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After Roe, it's more important than ever to help the post office

The fight over abortion is about to spill over into America's mailboxes.


Back in 2020, as then-President Donald Trump and his inner circle worked to kneecap the U.S. Postal Service, the American public got a crash course in the vital role the agency plays in our democracy.

At the time, Postmaster General Louis DeJoy was slowing the mail — effectively helping Trump carry out his plan to sabotage absentee voting in the 2020 election (whether intentionally or not). Activists noted that the effort would prevent Americans from receiving important medications by mail in a timely manner.

A functioning democracy relies on an effective and apolitical mail service.

In a letter to Congress in May 2020, over 100 civil rights groups urged Congress to pass robust funding for the Postal Service, calling a refusal to do so an “anti-civil rights vote.” 

That was a prescient warning. How and whether you receive mail is absolutely a civil rights issue. And it’s going to be put to the test again.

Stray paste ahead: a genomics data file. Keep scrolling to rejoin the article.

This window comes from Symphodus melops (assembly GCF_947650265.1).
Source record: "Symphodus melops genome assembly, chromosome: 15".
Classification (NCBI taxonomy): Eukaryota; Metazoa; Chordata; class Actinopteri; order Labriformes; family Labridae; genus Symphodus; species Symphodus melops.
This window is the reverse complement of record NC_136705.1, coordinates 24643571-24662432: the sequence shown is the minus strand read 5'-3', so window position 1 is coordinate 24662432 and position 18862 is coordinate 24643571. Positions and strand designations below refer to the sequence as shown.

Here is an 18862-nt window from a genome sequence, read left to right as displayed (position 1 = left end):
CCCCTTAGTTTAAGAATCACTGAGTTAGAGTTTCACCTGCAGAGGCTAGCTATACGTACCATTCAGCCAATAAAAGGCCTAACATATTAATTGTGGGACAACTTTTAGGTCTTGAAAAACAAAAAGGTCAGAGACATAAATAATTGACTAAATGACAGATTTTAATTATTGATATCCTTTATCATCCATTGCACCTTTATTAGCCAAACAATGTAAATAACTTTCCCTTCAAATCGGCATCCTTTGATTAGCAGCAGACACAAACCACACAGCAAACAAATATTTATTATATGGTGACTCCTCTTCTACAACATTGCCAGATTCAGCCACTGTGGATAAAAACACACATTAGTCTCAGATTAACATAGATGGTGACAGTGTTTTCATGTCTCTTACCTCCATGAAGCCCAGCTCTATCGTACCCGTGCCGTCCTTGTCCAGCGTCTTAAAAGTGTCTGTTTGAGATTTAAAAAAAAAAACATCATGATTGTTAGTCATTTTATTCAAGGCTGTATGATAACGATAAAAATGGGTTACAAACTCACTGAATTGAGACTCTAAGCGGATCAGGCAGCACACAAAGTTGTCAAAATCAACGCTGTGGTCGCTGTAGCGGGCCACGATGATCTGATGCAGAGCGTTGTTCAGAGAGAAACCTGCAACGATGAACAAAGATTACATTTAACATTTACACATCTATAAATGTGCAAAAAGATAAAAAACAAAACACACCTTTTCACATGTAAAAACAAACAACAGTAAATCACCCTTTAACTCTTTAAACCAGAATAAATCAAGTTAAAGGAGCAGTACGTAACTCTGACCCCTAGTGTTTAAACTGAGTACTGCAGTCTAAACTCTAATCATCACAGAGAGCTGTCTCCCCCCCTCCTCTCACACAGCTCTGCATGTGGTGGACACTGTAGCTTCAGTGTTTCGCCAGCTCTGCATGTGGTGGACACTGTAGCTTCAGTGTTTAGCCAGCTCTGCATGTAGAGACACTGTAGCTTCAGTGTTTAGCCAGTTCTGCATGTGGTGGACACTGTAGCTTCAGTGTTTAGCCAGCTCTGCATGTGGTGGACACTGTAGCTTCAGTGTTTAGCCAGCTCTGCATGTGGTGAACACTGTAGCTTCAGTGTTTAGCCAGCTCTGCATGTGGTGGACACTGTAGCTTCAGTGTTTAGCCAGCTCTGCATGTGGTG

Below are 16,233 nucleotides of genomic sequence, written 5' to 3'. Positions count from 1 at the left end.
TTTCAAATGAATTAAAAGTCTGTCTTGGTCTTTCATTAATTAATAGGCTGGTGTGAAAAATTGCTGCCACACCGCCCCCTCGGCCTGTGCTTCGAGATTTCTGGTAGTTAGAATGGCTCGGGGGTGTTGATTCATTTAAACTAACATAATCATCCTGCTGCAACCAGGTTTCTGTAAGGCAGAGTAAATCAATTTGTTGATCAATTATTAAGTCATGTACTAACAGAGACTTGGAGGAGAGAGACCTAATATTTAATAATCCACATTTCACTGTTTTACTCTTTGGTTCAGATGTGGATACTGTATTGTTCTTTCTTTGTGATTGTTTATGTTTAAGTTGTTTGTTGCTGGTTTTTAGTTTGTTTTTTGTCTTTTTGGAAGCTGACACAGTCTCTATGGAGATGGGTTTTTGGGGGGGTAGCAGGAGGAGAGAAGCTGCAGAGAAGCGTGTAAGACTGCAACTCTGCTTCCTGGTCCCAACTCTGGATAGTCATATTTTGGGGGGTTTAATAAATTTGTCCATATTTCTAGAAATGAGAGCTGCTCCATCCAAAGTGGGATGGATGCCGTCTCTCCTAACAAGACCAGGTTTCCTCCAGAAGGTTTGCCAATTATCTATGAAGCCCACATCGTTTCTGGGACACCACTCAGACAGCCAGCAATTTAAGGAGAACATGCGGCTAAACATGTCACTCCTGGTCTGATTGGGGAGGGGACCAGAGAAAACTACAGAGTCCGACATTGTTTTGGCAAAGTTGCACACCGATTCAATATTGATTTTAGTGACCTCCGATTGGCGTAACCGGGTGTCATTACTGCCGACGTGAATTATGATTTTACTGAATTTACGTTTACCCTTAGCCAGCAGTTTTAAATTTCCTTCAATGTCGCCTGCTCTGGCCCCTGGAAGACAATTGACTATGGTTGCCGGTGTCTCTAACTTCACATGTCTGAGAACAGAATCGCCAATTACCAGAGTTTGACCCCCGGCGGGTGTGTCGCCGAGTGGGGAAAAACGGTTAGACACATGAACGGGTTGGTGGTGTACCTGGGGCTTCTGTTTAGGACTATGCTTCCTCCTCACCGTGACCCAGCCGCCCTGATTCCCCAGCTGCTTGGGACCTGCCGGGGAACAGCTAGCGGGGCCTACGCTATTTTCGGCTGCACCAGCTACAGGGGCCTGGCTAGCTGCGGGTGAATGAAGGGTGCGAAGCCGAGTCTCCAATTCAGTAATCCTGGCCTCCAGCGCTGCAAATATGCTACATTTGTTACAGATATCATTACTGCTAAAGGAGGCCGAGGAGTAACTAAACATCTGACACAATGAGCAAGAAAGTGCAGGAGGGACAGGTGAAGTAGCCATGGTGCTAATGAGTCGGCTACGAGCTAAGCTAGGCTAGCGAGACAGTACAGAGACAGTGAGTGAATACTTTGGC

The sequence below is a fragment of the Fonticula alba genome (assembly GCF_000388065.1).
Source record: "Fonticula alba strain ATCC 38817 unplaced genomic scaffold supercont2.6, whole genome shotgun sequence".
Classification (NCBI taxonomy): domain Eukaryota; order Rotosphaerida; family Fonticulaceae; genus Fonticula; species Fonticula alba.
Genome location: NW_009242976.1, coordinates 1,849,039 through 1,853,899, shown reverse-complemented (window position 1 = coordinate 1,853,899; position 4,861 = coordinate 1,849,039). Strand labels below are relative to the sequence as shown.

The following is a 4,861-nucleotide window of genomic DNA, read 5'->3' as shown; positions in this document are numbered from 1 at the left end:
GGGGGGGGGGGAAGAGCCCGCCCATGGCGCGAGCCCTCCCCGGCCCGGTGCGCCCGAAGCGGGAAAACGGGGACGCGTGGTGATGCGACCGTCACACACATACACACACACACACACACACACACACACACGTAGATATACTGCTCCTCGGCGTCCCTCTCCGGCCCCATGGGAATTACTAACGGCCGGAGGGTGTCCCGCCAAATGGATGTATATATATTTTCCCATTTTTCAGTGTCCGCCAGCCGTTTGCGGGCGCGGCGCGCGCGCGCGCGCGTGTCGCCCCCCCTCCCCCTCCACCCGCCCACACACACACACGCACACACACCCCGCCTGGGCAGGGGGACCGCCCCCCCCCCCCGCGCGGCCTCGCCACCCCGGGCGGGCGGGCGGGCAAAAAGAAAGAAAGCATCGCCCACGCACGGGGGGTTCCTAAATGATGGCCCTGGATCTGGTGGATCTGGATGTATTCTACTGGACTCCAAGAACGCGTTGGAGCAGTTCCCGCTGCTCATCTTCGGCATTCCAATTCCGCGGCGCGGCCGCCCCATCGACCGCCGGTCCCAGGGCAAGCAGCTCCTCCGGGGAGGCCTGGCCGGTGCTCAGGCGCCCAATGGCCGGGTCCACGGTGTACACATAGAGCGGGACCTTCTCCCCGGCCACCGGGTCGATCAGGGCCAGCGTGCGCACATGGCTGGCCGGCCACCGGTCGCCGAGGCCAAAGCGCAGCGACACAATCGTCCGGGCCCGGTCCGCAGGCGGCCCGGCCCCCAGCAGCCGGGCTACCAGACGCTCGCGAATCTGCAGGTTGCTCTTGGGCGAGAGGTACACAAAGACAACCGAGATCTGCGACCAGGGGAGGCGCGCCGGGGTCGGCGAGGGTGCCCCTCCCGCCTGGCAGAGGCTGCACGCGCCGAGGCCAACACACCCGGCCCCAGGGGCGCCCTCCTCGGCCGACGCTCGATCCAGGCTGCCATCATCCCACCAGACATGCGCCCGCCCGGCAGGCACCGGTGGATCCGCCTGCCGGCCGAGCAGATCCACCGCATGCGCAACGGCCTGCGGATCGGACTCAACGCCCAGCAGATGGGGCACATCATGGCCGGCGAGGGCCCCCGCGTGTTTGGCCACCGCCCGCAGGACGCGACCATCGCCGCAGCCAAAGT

The conservative-tilted Supreme Court overturned federal abortion rights last week, and Republican lawmakers have their sights set on the Postal Service as they look to bar women from receiving abortion pills in the mail. It’s a prime example of how a functioning democracy relies on an effective and apolitical mail service. And it’s another reason the conservative movement would love to privatize — and wield more control over — the federal mail system. 

The Biden administration has said it will ensure Americans continue to have access to Food and Drug Administration-approved abortion pills like mifepristone. That will lead to standoffs with GOP-led states looking to cut off access for pregnant people in need of abortions.

The Guttmacher Institute, a reproductive health organization, reported this year that medication abortion — which allows patients to take pills received through the mail — now accounts for more than half of all abortions in the U.S. Republicans surely know this, and they have put up all sorts of roadblocks to prevent people from acquiring these medications. Several states have measures barring people from receiving abortion pills after telehealth appointments, meaning pregnant people must visit physicians in person (often, several times) to receive abortion care assuming it’s not banned outright. 

The fight for reproductive rights won’t be confined to health care facilities. Expect it to spill over into America’s mailboxes, as well.